On May 23, 2007, nearly thirty Law School alumni gathered to honor one of their fellow classmates on one of the most momentous occasions of his life. Although it was an interest in the law that had first brought them together more than ten years earlier, the cause for this celebration was, surprisingly, not related to the world of law at all. On that spring day, with so many of his friends from Chicago present, Father Joseph Pius Pietrzyk, O.P., a 1997 graduate of the Law School, was ordained as a priest in the Catholic Church.
There are actually several Chicago alumni who have experienced a religious calling after graduation. For Father Pius, attending the Law School turned out to be a very important step in his path toward joining the priesthood. “At Chicago I met a lot of people who were very serious about their religious beliefs, which made a strong impression on me and inspired me to revisit my own faith,” Father Pius said. After graduating from the Law School, he went on to work as an associate at Sidley Austin in Chicago, where he served as counsel on a case involving GE that led him to Milwaukee. It was there, in a new city where he knew few people, that Father Pius experienced a further resurgence in his faith: “I spent a great deal of my free time in prayer, examining where I was in my own faith and with my vocation. Soon I realized that God was calling me to do something else.” Returning to Chicago in 2000, he entered a religious community on the west side of the city, an experience he recalls fondly, before pursuing his religious studies at Holy Apostles College & Seminary in Connecticut. Father Pius was drawn to the Dominican Order in particular because of its dedication to rigorous study and the life of the mind. While he would eventually like to pursue his doctorate and teach at a seminary school, his next step will bring him to Zanesville, Ohio, where he will become the parochial vicar of St. Thomas Aquinas Church this fall. Father Pius anticipates that his legal experience will serve him well in this new role, for “as a lawyer, you become comfortable with thinking on your feet, with understanding a subject so well that you can speak about it without notes.”
Reverend James B. Pratt, a 1989 graduate of the Law School, similarly found his experience as a lawyer to be of great relevance and value in his religious life. Like Father Pius, Reverend Pratt also worked as an attorney after graduation, for a mid-sized law firm in Boston. During this time he was active with his local parish, singing in the choir and serving as scout master, and soon it dawned on him that the work he was doing with his church in the evenings and on weekends was far more fulfilling than his work as a lawyer. Reverend Pratt went on to attend Episcopal Divinity School in Cambridge, Massachusetts, where he was one of three lawyers in his first-year class of twenty-five students. “Seminary was a cakewalk compared to the Law School,” he exclaimed, noting that Chicago’s analytical rigor and focus on critical thinking prepared him well for his religious training. Indeed, he describes his work leading two Bible study groups as one of the most gratifying aspects of his role as Rector of the Parish of Cow Head in Newfoundland, Canada, a position he has held for six years. “Seeing the light bulbs go off, watching such learning happening, and witnessing people putting what they’ve learned into practice in their daily lives is very rewarding,” he said.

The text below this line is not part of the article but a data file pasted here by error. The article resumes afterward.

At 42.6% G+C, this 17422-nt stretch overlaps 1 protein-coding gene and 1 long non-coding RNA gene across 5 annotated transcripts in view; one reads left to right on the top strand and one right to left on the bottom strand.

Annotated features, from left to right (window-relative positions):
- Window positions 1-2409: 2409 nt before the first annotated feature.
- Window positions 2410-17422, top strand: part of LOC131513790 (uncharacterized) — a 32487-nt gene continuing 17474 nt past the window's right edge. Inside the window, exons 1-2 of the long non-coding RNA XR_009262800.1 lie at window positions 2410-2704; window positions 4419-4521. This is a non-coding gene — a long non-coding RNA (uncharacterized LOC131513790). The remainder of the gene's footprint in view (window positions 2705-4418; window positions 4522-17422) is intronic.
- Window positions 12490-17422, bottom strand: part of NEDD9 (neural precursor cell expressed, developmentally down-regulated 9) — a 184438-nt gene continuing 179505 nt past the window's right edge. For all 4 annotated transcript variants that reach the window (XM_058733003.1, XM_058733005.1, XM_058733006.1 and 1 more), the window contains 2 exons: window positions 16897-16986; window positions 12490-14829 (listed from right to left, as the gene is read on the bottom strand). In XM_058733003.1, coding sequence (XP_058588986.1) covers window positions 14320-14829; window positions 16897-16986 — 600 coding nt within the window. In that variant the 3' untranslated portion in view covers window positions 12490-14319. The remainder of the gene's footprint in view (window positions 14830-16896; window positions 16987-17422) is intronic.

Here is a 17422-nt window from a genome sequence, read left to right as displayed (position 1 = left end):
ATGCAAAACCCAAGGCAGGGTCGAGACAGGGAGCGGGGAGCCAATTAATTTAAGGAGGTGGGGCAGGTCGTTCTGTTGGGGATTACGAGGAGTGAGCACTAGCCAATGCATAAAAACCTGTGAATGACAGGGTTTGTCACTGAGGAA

Of the dozen or so Law School alumni currently active in religious life, many worked as attorneys before following a religious calling. Brother André Petty, ’98, known to his classmates as Neil, was a corporate tax attorney with Skadden, Arps, Slate, Meagher & Flom and also with Sachnoff & Weaver before realizing that his true calling was of a religious nature. He can still recall the exact moment he realized a legal career was not for him. “I woke up that morning and knew that this was not what I was supposed to be doing with my life,” he remembered. “Fortunately I had saved enough during my years working for law firms that I could quit my job and take about eighteen months to redirect my life.” For several years, Brother André had been attending a Presbyterian church in Chicago, but he felt a strong pull toward Catholicism. As he explored the Catholic faith, he found himself drawn specifically to the Franciscan Order, with its tradition of scholarship and dedication to service in the community. Indeed, as a brother with Sacred Heart Friary in Chicago, he has been able to pursue his greatest passions: helping others and rigorous study. “My work with the elderly and the sick, as a chaplain intern at Northwestern Hospital, is unbelievably rewarding,” he stated. He is also hoping to continue his studies in classical languages and literatures; he holds an M.A. in this subject from the U of C, and is currently investigating the possibility of completing his Ph.D. studies at the University.